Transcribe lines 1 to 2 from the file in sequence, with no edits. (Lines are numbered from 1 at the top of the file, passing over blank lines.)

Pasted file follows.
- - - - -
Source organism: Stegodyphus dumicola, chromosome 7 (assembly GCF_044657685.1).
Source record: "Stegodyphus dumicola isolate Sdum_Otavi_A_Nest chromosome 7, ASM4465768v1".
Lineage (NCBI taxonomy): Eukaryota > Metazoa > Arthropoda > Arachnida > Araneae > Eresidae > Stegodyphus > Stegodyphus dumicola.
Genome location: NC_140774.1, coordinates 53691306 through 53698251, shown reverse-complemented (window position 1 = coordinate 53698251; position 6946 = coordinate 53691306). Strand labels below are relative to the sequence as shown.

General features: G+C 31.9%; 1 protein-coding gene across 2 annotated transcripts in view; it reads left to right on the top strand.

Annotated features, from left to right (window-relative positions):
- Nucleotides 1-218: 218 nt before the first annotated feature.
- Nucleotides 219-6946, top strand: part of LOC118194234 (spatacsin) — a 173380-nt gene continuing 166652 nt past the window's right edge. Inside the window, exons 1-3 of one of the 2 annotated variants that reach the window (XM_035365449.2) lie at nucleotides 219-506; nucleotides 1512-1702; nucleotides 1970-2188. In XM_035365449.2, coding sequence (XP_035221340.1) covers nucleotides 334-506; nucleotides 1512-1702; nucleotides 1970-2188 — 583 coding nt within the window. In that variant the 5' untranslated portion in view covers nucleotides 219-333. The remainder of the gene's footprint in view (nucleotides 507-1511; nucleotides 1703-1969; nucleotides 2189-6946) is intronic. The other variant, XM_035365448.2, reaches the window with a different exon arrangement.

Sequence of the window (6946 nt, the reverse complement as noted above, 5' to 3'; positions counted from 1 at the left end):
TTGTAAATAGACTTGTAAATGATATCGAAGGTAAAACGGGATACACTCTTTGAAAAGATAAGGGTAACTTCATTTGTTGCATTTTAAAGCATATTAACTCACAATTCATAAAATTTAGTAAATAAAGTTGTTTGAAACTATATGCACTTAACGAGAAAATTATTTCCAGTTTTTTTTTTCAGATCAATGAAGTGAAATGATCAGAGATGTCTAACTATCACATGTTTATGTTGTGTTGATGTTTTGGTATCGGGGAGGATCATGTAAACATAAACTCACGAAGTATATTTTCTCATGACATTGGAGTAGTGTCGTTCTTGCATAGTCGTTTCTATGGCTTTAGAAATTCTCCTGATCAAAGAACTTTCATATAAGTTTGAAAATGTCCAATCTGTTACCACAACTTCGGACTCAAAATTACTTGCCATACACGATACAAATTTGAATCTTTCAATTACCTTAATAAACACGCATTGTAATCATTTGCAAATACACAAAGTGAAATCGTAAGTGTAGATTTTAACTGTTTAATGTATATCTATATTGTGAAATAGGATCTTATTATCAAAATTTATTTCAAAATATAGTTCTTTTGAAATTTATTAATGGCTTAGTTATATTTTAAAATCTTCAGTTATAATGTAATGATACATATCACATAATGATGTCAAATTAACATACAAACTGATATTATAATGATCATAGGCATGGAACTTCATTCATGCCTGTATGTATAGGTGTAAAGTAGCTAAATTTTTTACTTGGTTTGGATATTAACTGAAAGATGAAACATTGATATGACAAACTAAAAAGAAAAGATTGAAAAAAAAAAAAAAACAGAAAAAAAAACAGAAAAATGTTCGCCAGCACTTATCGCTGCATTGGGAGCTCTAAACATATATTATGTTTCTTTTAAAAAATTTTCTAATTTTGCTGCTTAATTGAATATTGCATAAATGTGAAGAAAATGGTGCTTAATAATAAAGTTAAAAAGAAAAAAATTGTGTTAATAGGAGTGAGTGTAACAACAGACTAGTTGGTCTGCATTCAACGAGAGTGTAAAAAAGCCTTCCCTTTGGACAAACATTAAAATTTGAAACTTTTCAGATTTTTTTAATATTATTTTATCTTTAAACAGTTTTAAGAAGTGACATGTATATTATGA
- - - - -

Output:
Source organism: Stegodyphus dumicola, chromosome 7 (assembly GCF_044657685.1).
Source record: "Stegodyphus dumicola isolate Sdum_Otavi_A_Nest chromosome 7, ASM4465768v1".